Neil B. Swartz, chairman and CEO of Microleague Multimedia Inc. in Newark, Delaware, is a man in a hurry.
Microleague competes in the searing hot market for interactive multimedia entertainment. And the company's primary niche, sports simulations, just adds more sizzle to the Microleague story. After all, we're talking America here, a nation that elevated sports, sports licensing and sports broadcasting into major growth industries.
In this context, Swartz's rush-rush approach is easily understood. "We want to build [market] share now so our leadership position is solidified as the market expands," says Swartz.
It's also not surprising that when it came time in 1994 to raise capital to finance two new multimedia sports simulations, one for baseball and one for horse racing, Swartz wanted to get the deal done fast. How best to do this? "Make sure investors get a fast return on their investment," he says. After all, almost anybody can put together a deal where there is no return for five years. "Engineering a quick hit for investors," says Swartz, "required some creative thinking because conventional techniques just weren't right for us at the time."
For instance, issuing straight equity in a private placement--that is, selling shares directly in the company--might have been feasible but would hardly have offered a quick return to investors. After all, it might have been years before the company achieved the size and the momentum needed to complete a public offering. In the meantime, private placement investors would simply have to hang in there. Besides, if the products failed, Microleague might have found itself saddled with some unhappy shareholders.
Getting a loan was an option, but only in theory. Given Microleague's early stage of development, it's doubtful the company could have found a lender venturesome enough to do the deal. Besides, significant debt at that stage of the game would have choked the company.
To strike the right deal--meaning one that would entice investors but give Microleague the room it needed to grow--Swartz borrowed a chapter from Hollywood. He used off-balance-sheet financing to raise the approximately $212,000 he needed to develop Sports Illustrated Presents Microleague Baseball and Hooves of Thunder.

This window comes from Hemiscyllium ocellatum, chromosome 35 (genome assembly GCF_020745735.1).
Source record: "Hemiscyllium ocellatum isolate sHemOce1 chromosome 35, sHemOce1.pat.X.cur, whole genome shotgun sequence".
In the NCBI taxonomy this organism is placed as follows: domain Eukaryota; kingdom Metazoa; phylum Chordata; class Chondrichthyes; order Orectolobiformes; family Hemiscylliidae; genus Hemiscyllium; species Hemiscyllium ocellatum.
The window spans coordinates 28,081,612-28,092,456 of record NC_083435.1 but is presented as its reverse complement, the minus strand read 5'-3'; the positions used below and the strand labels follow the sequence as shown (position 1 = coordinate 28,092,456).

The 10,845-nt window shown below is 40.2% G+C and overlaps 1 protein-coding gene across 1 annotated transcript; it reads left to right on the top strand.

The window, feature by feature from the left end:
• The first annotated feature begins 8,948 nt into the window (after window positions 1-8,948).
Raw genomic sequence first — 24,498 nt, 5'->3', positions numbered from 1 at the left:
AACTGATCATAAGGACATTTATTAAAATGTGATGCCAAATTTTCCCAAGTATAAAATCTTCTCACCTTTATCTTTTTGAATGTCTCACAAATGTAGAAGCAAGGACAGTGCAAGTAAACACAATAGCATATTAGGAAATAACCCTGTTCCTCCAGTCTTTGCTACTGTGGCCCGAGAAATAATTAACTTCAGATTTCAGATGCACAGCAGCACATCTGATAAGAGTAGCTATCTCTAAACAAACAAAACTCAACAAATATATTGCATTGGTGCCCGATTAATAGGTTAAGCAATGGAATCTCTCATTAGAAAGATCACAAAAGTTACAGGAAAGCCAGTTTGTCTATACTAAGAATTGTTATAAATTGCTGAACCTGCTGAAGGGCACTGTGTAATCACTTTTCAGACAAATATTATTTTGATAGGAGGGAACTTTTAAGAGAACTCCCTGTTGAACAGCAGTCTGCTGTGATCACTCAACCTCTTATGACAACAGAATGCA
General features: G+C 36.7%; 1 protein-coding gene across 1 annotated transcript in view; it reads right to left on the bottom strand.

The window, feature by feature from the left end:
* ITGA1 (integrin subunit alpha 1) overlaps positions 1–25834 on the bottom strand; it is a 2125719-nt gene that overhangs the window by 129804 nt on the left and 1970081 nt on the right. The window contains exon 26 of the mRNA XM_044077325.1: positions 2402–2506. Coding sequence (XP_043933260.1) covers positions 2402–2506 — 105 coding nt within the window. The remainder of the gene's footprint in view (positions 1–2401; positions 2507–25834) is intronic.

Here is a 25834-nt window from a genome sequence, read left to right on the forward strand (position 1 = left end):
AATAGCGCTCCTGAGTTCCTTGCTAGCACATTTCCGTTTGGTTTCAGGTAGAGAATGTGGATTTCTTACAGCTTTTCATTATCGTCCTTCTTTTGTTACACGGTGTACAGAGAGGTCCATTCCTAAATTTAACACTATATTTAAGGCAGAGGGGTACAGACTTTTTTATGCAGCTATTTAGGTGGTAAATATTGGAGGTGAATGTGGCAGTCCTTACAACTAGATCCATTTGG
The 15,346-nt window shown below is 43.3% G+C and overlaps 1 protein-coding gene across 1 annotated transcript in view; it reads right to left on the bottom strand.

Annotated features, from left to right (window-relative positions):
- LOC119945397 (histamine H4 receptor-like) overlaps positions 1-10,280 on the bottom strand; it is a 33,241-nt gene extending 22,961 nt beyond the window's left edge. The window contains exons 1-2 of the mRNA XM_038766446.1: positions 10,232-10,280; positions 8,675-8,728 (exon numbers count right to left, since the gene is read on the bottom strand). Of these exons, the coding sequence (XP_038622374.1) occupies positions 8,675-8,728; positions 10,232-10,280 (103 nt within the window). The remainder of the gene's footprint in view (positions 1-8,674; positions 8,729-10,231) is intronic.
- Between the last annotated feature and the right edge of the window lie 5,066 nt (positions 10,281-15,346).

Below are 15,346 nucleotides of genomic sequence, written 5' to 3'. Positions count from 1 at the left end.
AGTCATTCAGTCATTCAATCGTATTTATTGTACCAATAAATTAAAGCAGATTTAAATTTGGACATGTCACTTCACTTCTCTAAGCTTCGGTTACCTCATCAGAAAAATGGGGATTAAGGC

The term "off-balance-sheet financing" is sometimes confusing, but when interpreted literally, it begins to take on more meaning. Specifically, it refers to capital that never shows up on a company's balance sheet. For instance, issuing equity makes a mark on the shareholder's equity section of the balance sheet, while issuing debt--i.e., getting a loan--can be seen on the liabilities section of the balance sheet. But off-balance-sheet financing never shows up there, or at least doesn't ever have to.
Here's how it works. A company--say, Widget Inc.--seeking capital to develop a new product sets up a partnership as a separate entity. The partnership, perhaps called Widget Partners, then raises money and either pays Widget Inc. on a contractual basis to develop the product on behalf of the partnership or lends the money to Widget Inc. Limited partnerships are comprised of the general partner, who manages the affairs of the partnership, and the limited partners, who are investors that put money into the partnership.
The limited partnership in the Microleague financing was called Interactive Multimedia Limited Partnership. The general partner was Interactive Multimedia Inc., a company 50 percent owned by Microleague chairman Neil Swartz. The investors put a total of $212,500 into the partnership in exchange for an interest payment, which was deferred, and royalties from the sale of the products the partnership was formed to develop.
It's not unusual for the limited partnership to contract with the original company to develop the product or service. After all, the limited partnership is simply a corporate entity with no personnel or operations. In addition, this arrangement can offer the original company a significant benefit. The financing not only misses the balance sheet altogether as a liability or diluted equity, but voilà! it shows up on the income statement as fee income.